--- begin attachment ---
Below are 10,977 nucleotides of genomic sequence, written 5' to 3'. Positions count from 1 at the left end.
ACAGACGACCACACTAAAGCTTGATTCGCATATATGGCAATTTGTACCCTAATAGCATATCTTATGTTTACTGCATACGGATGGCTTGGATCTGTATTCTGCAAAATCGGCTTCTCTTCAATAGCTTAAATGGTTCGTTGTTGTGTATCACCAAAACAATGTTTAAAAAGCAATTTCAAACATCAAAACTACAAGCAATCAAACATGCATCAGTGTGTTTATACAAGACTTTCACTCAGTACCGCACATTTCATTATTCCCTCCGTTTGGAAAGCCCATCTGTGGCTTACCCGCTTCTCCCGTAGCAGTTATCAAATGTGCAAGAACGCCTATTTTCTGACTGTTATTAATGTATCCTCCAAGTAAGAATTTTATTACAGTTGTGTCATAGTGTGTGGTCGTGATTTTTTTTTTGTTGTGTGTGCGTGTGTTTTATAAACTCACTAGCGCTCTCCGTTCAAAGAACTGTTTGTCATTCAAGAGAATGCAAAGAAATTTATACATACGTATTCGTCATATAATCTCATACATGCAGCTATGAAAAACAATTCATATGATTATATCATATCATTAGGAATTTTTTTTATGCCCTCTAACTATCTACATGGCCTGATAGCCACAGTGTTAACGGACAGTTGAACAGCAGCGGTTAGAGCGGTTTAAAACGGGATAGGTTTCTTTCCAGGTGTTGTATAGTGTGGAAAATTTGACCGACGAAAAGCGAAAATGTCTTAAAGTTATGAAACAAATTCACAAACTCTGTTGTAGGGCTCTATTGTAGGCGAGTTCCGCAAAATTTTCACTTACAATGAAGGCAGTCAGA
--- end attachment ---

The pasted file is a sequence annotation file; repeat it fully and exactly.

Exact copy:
Below are 10,977 nucleotides of genomic sequence, written 5' to 3'. Positions count from 1 at the left end.
ACAGACGACCACACTAAAGCTTGATTCGCATATATGGCAATTTGTACCCTAATAGCATATCTTATGTTTACTGCATACGGATGGCTTGGATCTGTATTCTGCAAAATCGGCTTCTCTTCAATAGCTTAAATGGTTCGTTGTTGTGTATCACCAAAACAATGTTTAAAAAGCAATTTCAAACATCAAAACTACAAGCAATCAAACATGCATCAGTGTGTTTATACAAGACTTTCACTCAGTACCGCACATTTCATTATTCCCTCCGTTTGGAAAGCCCATCTGTGGCTTACCCGCTTCTCCCGTAGCAGTTATCAAATGTGCAAGAACGCCTATTTTCTGACTGTTATTAATGTATCCTCCAAGTAAGAATTTTATTACAGTTGTGTCATAGTGTGTGGTCGTGATTTTTTTTTTGTTGTGTGTGCGTGTGTTTTATAAACTCACTAGCGCTCTCCGTTCAAAGAACTGTTTGTCATTCAAGAGAATGCAAAGAAATTTATACATACGTATTCGTCATATAATCTCATACATGCAGCTATGAAAAACAATTCATATGATTATATCATATCATTAGGAATTTTTTTTATGCCCTCTAACTATCTACATGGCCTGATAGCCACAGTGTTAACGGACAGTTGAACAGCAGCGGTTAGAGCGGTTTAAAACGGGATAGGTTTCTTTCCAGGTGTTGTATAGTGTGGAAAATTTGACCGACGAAAAGCGAAAATGTCTTAAAGTTATGAAACAAATTCACAAACTCTGTTGTAGGGCTCTATTGTAGGCGAGTTCCGCAAAATTTTCACTTACAATGAAGGCAGTCAGA